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Kenya Signs $3.6 Billion Expressway Deal with Everstrong Capital, Boosting Infrastructure Growth

Kenya signs $3.6 billion expressway deal with Everstrong Capital, spanning 440 kilometers between Nairobi and Mombasa.

By Athena Xu

5/23, 05:40 EDT
Coca-Cola Company
Microsoft Corporation

Key Takeaway

  • Kenya signed a $3.6 billion deal with Everstrong Capital for a 440-km expressway between Nairobi and Mombasa, posing no financial risk to the government.
  • Microsoft and G42 plan a $1 billion geothermal-powered data center in Olkaria, boosting cloud-computing capacity in East Africa.
  • Coca-Cola announced a $175 million expansion in Kenya; US International Development Finance Corp. to invest several hundred million dollars more.

$3.6 Billion Expressway Agreement

The Kenya National Highways Authority has signed a $3.6 billion agreement with Everstrong Capital LLC to construct an expressway linking Nairobi and Mombasa, Kenya's two largest cities. This toll-road project, named Usahihi, will span 440 kilometers (273 miles) and feature four to six lanes. The expressway will traverse an expansive wildlife reserve and will operate independently from the Kenyan government's balance sheet, posing no financial risks to the government. The project is expected to be self-sustaining financially.

President William Ruto, during his US visit, emphasized the importance of private investment in Kenya. This visit marks the first state visit by an African leader to Washington in 16 years. The US aims to strengthen its ties with Africa, where competitors like China and Russia have gained significant influence. "The construction of the Usahihi expressway poses no financial risks to the Kenyan government, as it is structured to operate independently from the government of Kenya’s balance sheet and is projected to be financing self-sustaining," according to an emailed statement.

Additional Investment Deals

In addition to the expressway agreement, several other investment deals were announced during President Ruto's US tour. Microsoft Corp. and G42, the United Arab Emirates' leading artificial intelligence firm, plan to build a $1 billion geothermal-powered data center in Kenya. This data center, located in Olkaria, will have an initial capacity of 100 megawatts and is expected to be operational within two years. The full project will eventually require up to one gigawatt of electricity from the grid.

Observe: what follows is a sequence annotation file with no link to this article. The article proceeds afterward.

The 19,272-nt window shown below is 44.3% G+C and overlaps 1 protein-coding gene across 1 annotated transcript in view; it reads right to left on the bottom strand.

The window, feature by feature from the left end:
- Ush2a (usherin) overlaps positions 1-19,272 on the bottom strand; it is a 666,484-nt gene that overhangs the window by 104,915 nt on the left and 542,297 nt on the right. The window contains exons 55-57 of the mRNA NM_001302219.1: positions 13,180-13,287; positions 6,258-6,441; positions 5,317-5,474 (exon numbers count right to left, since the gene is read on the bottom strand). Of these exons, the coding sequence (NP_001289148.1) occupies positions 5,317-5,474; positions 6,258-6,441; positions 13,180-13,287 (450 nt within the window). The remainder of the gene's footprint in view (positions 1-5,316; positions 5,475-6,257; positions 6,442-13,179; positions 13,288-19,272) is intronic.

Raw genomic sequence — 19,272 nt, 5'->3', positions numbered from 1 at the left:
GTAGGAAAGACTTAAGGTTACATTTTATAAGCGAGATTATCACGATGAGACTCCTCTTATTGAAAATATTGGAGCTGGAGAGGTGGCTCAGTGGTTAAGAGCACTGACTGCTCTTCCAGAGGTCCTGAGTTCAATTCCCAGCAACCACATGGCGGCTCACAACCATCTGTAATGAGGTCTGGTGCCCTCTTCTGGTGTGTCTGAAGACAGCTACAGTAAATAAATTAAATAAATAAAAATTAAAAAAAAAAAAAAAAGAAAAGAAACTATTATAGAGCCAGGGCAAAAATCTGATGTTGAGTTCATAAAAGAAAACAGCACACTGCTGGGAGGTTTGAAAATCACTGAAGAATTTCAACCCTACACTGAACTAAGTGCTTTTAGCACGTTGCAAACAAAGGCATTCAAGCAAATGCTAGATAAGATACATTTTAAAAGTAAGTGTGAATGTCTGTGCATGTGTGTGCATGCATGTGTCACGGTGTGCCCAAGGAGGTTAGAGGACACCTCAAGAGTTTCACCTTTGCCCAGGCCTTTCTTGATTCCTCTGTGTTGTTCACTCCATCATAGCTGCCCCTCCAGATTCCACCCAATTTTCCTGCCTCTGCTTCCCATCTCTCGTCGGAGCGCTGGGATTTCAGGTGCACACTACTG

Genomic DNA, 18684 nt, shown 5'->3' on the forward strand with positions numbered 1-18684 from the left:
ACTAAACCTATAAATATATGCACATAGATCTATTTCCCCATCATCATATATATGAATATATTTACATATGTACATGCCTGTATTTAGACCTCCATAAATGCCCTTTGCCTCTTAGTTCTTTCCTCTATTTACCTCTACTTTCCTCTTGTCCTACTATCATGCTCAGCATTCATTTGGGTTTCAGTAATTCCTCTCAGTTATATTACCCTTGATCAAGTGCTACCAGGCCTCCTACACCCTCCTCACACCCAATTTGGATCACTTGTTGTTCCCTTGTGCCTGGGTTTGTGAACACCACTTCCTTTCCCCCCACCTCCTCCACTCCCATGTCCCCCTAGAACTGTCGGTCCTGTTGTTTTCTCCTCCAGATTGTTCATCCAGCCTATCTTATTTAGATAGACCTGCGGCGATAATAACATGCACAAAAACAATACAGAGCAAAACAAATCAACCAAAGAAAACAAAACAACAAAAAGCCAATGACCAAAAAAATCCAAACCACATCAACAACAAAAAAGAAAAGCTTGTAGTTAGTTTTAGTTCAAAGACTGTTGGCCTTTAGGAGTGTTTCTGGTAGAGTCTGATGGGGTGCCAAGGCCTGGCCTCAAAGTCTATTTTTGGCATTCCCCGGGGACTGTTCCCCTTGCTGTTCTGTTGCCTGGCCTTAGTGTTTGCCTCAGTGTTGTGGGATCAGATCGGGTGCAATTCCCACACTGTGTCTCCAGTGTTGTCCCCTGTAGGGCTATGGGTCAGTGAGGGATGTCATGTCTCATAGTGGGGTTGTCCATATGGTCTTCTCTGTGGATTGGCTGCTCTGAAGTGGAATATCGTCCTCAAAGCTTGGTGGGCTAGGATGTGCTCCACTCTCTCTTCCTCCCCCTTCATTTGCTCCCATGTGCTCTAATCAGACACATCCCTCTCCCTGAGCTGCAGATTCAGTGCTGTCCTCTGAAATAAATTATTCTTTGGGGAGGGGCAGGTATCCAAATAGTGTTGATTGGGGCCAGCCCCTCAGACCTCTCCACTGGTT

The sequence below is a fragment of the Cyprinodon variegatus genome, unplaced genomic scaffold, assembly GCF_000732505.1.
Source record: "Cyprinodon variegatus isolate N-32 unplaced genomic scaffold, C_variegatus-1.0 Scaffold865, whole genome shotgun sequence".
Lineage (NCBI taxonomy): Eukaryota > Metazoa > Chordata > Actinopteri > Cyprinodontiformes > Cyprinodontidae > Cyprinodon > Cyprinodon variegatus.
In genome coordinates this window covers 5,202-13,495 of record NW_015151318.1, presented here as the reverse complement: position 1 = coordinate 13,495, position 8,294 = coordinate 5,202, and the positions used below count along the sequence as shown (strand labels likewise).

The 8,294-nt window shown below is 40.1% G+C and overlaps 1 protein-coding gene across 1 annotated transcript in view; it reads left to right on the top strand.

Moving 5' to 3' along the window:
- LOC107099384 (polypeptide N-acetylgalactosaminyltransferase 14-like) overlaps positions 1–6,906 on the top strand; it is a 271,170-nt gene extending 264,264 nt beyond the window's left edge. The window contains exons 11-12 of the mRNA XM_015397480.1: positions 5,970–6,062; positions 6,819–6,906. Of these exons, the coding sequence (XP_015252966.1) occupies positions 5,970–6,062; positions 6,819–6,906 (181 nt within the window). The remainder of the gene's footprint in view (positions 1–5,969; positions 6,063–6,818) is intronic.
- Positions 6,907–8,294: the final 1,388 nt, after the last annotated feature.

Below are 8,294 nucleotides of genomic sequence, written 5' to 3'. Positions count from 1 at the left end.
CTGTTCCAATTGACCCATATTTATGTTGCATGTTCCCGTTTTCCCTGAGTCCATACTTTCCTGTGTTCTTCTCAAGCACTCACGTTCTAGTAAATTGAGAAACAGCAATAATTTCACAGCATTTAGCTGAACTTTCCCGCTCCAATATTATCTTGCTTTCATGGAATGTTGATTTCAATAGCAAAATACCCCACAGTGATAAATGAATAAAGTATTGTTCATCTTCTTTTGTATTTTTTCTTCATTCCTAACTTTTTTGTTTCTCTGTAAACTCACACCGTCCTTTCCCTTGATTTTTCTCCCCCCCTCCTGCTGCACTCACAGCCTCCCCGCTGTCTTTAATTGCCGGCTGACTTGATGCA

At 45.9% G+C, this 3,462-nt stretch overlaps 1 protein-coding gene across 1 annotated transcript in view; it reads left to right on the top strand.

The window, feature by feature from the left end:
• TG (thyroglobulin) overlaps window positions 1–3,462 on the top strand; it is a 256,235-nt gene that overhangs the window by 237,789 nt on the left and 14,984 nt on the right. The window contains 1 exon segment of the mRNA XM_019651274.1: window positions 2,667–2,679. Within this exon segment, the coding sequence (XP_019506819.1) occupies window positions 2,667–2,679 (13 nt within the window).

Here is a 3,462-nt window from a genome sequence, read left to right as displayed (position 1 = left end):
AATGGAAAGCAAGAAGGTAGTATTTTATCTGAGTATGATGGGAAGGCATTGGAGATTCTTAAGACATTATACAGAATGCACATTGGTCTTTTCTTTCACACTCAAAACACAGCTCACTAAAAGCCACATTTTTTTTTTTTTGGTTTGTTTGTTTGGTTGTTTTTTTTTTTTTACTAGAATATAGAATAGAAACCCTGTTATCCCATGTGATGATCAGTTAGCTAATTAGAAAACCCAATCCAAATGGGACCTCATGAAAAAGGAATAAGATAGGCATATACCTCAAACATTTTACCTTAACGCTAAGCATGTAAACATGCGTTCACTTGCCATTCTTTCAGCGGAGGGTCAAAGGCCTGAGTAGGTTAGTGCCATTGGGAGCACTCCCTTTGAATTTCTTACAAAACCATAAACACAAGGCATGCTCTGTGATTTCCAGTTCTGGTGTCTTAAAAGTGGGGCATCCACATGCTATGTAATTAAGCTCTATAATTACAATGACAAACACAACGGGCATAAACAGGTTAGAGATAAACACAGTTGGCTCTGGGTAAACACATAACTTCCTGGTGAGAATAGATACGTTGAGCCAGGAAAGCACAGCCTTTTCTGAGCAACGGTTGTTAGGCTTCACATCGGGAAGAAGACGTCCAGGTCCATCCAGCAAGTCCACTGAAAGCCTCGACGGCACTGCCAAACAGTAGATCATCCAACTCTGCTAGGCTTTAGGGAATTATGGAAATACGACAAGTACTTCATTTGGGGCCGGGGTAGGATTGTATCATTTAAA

Microsoft President Brad Smith highlighted the significance of this project, stating, "This is the single biggest step to advance the availability of digital technology in, I think, the country’s history." The data center will support Microsoft's Azure products and aims to boost cloud-computing capacity in East Africa. The Kenyan government has agreed to move more of its services to the cloud, which Microsoft hopes will drive overall demand.

Additionally, Coca-Cola Co. announced a $175 million investment to expand its operations in Kenya. The US International Development Finance Corp. is also expected to announce several hundred million dollars in new investments in Kenya, bringing its portfolio in the country to over $1 billion.

Historical Context and Future Prospects

Kenya has previously engaged in similar infrastructure projects. In 2017, a $3.5 billion expressway project with Bechtel Corp. was dropped as the company preferred to be a contractor rather than building and operating the highway. State-backed Korea Overseas Infrastructure & Urban Development Corp. also conducted feasibility studies for a highway that would have cost approximately $1.5 billion.

President Ruto's visit to the US also includes advocating for the renewal of the African Growth and Opportunity Act (AGOA), a trade program that provides duty-free access to the US market for about 40 sub-Saharan nations. The current iteration of AGOA is set to expire in 2025.